MINNEAPOLIS (WCCO) — As Minnesotans endure the coldest temperatures seen in decades, it’s important to remember the need to keep our pets safe from extreme temperatures, too.
The American Society for the Prevention of Cruelty to Animals says winter’s dry, cold air isn’t just uncomfortable and potentially dangerous for humans, but exposure to the elements is also detrimental to the health of our furry companions.
Our pets rely on us to keep them safe and comfortable, so to help prevent injury, the ASPCA offers tips to keep them safe.
The best way to make sure your pets stay safe and warm is to keep them indoors as much as possible. The ASPCA reminds us, if it’s too cold for us, it’s probably too cold for our pets. This also applies to leaving pets in a car, that if left improperly heated, could be fatal.
If your dog ends up stir crazy indoors, you can check out indoor daycares around your area. For example, Downtown Dogs in Minneapolis offers a 15,000-square-foot facility where dogs can socialize with other dogs, while getting much-needed exercise. You can drop your dog off just for the day or board them overnight. Hourly rates and day rates apply.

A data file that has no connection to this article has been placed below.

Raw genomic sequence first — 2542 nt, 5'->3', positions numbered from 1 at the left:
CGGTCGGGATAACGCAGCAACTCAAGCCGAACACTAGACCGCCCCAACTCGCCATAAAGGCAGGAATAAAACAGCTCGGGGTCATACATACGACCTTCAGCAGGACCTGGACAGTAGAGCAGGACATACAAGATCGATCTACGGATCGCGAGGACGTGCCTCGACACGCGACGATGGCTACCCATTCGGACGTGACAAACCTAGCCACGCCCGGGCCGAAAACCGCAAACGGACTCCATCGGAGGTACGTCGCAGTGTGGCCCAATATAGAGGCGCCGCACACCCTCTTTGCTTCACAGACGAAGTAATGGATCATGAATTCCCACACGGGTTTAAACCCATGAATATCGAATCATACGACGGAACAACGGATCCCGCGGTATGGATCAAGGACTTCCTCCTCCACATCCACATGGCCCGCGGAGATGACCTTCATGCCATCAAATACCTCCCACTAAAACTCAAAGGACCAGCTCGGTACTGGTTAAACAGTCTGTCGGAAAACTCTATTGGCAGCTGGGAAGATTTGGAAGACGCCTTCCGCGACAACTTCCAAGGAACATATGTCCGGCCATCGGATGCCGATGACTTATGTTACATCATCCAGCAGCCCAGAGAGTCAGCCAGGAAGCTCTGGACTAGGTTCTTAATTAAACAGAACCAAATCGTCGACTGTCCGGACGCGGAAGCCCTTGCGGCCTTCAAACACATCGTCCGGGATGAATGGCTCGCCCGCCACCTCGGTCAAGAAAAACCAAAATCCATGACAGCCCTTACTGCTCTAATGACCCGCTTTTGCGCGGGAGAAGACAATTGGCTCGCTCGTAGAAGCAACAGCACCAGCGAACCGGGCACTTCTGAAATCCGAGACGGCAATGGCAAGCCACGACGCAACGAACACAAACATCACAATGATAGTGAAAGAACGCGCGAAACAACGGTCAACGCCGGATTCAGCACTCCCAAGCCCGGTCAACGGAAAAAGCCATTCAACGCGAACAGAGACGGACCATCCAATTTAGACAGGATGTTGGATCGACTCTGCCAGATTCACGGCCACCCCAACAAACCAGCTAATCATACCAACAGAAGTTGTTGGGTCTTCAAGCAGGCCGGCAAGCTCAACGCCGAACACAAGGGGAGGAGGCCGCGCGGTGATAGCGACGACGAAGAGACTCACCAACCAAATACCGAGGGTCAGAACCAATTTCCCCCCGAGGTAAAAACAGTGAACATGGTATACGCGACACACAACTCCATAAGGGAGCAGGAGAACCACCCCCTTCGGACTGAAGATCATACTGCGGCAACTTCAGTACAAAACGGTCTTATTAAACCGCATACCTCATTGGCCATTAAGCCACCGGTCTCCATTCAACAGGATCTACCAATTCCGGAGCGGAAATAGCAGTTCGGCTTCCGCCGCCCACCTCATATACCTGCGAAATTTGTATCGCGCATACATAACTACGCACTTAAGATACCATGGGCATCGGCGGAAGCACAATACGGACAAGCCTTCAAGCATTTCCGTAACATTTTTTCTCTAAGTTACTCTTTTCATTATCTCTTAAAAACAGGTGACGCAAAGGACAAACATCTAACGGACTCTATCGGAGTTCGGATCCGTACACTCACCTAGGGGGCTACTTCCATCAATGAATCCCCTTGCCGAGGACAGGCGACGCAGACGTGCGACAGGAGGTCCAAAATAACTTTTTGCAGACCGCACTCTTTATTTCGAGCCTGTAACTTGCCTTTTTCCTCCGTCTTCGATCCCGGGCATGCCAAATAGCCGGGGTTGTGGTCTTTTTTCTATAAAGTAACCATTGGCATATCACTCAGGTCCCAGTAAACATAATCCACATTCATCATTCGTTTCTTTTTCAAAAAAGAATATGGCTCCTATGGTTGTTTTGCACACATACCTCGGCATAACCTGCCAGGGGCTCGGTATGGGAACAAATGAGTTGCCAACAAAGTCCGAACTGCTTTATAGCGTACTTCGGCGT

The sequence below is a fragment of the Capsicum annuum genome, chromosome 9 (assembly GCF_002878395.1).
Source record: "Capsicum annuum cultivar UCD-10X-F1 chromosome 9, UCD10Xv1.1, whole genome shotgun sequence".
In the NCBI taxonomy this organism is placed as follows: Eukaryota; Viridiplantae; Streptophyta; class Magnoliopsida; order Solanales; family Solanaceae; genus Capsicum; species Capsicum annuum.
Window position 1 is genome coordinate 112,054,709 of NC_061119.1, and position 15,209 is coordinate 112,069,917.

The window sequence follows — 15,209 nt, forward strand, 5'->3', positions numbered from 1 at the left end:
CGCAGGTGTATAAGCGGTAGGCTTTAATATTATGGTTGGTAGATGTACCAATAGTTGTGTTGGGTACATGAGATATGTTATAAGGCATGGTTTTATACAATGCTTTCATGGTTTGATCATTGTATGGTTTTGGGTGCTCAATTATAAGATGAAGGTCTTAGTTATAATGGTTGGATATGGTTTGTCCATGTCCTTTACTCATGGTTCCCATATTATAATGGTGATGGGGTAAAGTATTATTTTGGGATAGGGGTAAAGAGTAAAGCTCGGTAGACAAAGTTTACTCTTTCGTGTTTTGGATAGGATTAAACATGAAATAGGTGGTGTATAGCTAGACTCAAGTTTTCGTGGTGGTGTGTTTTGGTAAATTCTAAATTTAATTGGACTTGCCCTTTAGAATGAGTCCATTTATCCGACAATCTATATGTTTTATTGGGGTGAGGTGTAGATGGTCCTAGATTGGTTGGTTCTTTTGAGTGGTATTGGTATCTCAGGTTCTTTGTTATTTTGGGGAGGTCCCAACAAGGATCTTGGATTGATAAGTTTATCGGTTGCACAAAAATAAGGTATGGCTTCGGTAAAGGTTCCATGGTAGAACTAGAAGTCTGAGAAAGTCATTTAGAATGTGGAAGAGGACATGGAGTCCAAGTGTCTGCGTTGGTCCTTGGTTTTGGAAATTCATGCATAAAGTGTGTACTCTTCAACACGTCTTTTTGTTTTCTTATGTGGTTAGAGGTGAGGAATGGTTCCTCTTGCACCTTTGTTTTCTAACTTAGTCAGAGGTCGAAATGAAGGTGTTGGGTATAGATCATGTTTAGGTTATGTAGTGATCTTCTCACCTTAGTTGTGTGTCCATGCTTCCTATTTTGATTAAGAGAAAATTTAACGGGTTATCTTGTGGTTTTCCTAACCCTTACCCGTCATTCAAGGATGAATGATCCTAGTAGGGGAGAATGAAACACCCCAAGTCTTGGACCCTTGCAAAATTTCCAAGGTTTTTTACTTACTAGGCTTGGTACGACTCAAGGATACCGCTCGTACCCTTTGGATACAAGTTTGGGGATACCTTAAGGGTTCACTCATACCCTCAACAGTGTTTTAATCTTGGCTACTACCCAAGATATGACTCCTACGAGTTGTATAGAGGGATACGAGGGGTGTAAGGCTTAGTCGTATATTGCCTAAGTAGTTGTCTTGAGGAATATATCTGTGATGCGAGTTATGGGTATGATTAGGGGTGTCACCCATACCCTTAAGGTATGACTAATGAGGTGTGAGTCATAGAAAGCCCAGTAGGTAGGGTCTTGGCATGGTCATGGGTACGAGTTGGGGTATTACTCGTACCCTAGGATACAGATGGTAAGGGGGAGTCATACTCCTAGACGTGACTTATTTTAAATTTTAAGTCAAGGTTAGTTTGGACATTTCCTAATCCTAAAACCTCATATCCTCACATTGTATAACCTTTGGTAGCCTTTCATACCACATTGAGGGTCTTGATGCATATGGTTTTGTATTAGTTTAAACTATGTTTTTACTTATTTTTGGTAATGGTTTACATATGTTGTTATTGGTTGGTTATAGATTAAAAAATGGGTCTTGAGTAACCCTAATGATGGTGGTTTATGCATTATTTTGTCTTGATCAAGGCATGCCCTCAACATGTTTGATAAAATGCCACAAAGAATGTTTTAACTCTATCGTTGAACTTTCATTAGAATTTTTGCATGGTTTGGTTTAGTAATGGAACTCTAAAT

If you do bring your pets outside, it’s essential to feed them enough to keep up with the extra energy they burn trying to stay warm. By feeding them a little more during winter months, you’ll provide them with enough calories to compensate. By upping water intake, you’ll also provide enough hydration to help with dry, itchy skin.
After exposure to the outdoors, the ASPCA says you should wipe your pet’s feet to remove snow, ice and chemicals from its pads and in between toes — even better if you can massage petroleum jelly or other paw protectants on their feet, or have booties that will provide more coverage. Speaking of covering feet, sweaters, jackets and neck warmers are also good options for protection.
Additionally, it’s important to remember to thoroughly clean any chemical spills from your car like coolant or anitfreeze to avoid ingestion by your pet, which could prove to be lethal.
For more information on keeping your pet safe during the winter, visit the ASPCA’s website.